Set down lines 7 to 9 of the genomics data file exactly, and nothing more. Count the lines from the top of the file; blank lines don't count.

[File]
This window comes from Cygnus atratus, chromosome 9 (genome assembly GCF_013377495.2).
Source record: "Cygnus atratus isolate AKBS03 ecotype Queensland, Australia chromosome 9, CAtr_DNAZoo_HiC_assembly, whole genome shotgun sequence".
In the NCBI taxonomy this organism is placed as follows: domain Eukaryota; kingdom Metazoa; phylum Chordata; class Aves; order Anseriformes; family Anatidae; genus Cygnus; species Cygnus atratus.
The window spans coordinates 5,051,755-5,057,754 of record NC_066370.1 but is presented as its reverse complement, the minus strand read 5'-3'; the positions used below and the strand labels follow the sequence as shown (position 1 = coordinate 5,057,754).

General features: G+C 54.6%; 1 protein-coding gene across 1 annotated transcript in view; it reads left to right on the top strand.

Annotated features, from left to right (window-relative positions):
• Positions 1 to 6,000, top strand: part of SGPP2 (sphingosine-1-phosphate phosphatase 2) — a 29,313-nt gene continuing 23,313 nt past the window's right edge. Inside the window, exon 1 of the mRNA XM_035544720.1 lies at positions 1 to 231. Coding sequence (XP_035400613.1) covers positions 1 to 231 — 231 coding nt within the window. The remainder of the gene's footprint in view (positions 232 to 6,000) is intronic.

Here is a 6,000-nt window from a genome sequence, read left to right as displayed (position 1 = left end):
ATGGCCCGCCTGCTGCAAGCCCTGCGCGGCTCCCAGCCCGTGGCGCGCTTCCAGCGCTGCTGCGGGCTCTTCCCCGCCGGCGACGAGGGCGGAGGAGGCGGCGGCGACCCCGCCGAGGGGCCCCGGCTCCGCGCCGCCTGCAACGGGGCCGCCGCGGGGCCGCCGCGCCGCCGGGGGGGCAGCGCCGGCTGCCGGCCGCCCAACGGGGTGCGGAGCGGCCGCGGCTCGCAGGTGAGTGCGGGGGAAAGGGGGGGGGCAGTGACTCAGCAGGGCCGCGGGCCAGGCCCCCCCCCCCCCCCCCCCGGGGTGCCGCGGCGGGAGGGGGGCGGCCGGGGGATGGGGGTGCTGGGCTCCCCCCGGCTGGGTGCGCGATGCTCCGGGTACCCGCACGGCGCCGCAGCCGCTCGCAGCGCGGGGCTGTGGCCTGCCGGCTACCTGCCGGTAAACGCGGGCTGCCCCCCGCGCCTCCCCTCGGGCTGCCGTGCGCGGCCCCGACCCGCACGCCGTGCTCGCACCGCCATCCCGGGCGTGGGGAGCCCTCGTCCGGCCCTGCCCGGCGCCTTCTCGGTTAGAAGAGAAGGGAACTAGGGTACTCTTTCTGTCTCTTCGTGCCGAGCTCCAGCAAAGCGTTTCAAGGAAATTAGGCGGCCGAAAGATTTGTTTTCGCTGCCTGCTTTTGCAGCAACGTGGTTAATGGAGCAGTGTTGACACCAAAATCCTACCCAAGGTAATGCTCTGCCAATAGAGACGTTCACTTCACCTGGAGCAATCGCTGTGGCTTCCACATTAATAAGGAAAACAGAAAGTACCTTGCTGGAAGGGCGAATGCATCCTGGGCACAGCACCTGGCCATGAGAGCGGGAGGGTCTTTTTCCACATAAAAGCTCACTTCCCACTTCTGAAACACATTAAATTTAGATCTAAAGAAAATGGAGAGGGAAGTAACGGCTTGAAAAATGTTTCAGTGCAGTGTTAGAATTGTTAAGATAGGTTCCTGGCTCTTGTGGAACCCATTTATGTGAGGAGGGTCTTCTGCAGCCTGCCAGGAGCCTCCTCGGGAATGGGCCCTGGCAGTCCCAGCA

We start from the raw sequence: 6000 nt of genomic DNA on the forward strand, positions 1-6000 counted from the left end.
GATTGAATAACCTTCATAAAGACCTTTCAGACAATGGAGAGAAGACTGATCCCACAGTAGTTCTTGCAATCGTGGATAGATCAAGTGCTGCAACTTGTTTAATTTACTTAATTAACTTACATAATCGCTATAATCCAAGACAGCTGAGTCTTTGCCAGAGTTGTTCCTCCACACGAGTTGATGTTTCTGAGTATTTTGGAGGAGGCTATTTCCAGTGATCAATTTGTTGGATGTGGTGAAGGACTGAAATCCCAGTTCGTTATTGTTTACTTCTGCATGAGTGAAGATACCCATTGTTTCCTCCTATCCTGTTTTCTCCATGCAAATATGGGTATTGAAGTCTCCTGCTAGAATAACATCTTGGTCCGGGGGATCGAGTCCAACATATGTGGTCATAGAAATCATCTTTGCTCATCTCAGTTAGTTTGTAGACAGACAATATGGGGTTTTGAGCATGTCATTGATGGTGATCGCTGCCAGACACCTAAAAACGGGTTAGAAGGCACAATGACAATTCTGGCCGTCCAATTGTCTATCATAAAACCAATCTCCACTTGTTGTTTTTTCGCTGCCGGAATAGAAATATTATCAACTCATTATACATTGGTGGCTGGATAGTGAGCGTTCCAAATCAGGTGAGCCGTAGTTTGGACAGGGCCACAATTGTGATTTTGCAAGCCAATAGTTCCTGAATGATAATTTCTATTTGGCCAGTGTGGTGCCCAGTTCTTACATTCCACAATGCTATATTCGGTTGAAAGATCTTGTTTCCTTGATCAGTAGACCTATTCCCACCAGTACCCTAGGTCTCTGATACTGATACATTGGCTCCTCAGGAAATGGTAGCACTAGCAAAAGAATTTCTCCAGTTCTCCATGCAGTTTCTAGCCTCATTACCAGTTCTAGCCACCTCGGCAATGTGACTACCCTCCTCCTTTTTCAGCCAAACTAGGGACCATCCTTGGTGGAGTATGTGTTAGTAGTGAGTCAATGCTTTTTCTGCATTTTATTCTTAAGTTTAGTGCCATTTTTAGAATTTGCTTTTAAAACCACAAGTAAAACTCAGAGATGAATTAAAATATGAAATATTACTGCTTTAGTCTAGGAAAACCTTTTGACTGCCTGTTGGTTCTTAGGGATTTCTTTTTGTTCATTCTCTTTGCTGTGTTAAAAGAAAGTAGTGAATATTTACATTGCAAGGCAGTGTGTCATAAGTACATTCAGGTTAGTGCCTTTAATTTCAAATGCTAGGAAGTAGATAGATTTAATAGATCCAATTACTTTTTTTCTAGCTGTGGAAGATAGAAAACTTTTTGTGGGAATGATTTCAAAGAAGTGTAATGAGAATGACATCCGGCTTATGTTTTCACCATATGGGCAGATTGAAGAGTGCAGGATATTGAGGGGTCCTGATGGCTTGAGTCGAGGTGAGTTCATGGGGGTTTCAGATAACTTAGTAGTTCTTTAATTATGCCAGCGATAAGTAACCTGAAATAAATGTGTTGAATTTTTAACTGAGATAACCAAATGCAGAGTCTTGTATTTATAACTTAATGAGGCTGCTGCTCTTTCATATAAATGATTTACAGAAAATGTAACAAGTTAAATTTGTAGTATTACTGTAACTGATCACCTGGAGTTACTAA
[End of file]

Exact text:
• Positions 1 to 6,000, top strand: part of SGPP2 (sphingosine-1-phosphate phosphatase 2) — a 29,313-nt gene continuing 23,313 nt past the window's right edge. Inside the window, exon 1 of the mRNA XM_035544720.1 lies at positions 1 to 231. Coding sequence (XP_035400613.1) covers positions 1 to 231 — 231 coding nt within the window. The remainder of the gene's footprint in view (positions 232 to 6,000) is intronic.

Here is a 6,000-nt window from a genome sequence, read left to right as displayed (position 1 = left end):
ATGGCCCGCCTGCTGCAAGCCCTGCGCGGCTCCCAGCCCGTGGCGCGCTTCCAGCGCTGCTGCGGGCTCTTCCCCGCCGGCGACGAGGGCGGAGGAGGCGGCGGCGACCCCGCCGAGGGGCCCCGGCTCCGCGCCGCCTGCAACGGGGCCGCCGCGGGGCCGCCGCGCCGCCGGGGGGGCAGCGCCGGCTGCCGGCCGCCCAACGGGGTGCGGAGCGGCCGCGGCTCGCAGGTGAGTGCGGGGGAAAGGGGGGGGGCAGTGACTCAGCAGGGCCGCGGGCCAGGCCCCCCCCCCCCCCCCCCCGGGGTGCCGCGGCGGGAGGGGGGCGGCCGGGGGATGGGGGTGCTGGGCTCCCCCCGGCTGGGTGCGCGATGCTCCGGGTACCCGCACGGCGCCGCAGCCGCTCGCAGCGCGGGGCTGTGGCCTGCCGGCTACCTGCCGGTAAACGCGGGCTGCCCCCCGCGCCTCCCCTCGGGCTGCCGTGCGCGGCCCCGACCCGCACGCCGTGCTCGCACCGCCATCCCGGGCGTGGGGAGCCCTCGTCCGGCCCTGCCCGGCGCCTTCTCGGTTAGAAGAGAAGGGAACTAGGGTACTCTTTCTGTCTCTTCGTGCCGAGCTCCAGCAAAGCGTTTCAAGGAAATTAGGCGGCCGAAAGATTTGTTTTCGCTGCCTGCTTTTGCAGCAACGTGGTTAATGGAGCAGTGTTGACACCAAAATCCTACCCAAGGTAATGCTCTGCCAATAGAGACGTTCACTTCACCTGGAGCAATCGCTGTGGCTTCCACATTAATAAGGAAAACAGAAAGTACCTTGCTGGAAGGGCGAATGCATCCTGGGCACAGCACCTGGCCATGAGAGCGGGAGGGTCTTTTTCCACATAAAAGCTCACTTCCCACTTCTGAAACACATTAAATTTAGATCTAAAGAAAATGGAGAGGGAAGTAACGGCTTGAAAAATGTTTCAGTGCAGTGTTAGAATTGTTAAGATAGGTTCCTGGCTCTTGTGGAACCCATTTATGTGAGGAGGGTCTTCTGCAGCCTGCCAGGAGCCTCCTCGGGAATGGGCCCTGGCAGTCCCAGCA